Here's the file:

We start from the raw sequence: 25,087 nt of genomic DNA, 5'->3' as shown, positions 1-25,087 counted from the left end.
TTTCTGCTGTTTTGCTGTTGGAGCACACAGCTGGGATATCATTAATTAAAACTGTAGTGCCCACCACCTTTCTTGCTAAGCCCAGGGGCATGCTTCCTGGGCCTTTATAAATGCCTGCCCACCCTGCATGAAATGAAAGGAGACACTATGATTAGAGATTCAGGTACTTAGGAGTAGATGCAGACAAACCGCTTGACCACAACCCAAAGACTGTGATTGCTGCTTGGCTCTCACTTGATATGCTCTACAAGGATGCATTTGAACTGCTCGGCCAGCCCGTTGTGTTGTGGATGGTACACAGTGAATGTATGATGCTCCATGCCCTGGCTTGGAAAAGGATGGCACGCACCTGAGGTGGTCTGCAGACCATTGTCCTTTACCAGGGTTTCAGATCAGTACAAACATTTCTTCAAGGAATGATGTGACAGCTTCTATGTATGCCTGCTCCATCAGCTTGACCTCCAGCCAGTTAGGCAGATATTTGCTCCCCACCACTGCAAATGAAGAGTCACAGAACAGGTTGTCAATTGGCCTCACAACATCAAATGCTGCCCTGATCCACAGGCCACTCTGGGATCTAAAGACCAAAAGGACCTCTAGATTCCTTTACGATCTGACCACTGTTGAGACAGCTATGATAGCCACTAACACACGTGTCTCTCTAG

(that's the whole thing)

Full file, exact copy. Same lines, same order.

We start from the raw sequence: 25,087 nt of genomic DNA, 5'->3' as shown, positions 1-25,087 counted from the left end.
TTTCTGCTGTTTTGCTGTTGGAGCACACAGCTGGGATATCATTAATTAAAACTGTAGTGCCCACCACCTTTCTTGCTAAGCCCAGGGGCATGCTTCCTGGGCCTTTATAAATGCCTGCCCACCCTGCATGAAATGAAAGGAGACACTATGATTAGAGATTCAGGTACTTAGGAGTAGATGCAGACAAACCGCTTGACCACAACCCAAAGACTGTGATTGCTGCTTGGCTCTCACTTGATATGCTCTACAAGGATGCATTTGAACTGCTCGGCCAGCCCGTTGTGTTGTGGATGGTACACAGTGAATGTATGATGCTCCATGCCCTGGCTTGGAAAAGGATGGCACGCACCTGAGGTGGTCTGCAGACCATTGTCCTTTACCAGGGTTTCAGATCAGTACAAACATTTCTTCAAGGAATGATGTGACAGCTTCTATGTATGCCTGCTCCATCAGCTTGACCTCCAGCCAGTTAGGCAGATATTTGCTCCCCACCACTGCAAATGAAGAGTCACAGAACAGGTTGTCAATTGGCCTCACAACATCAAATGCTGCCCTGATCCACAGGCCACTCTGGGATCTAAAGACCAAAAGGACCTCTAGATTCCTTTACGATCTGACCACTGTTGAGACAGCTATGATAGCCACTAACACACGTGTCTCTCTAG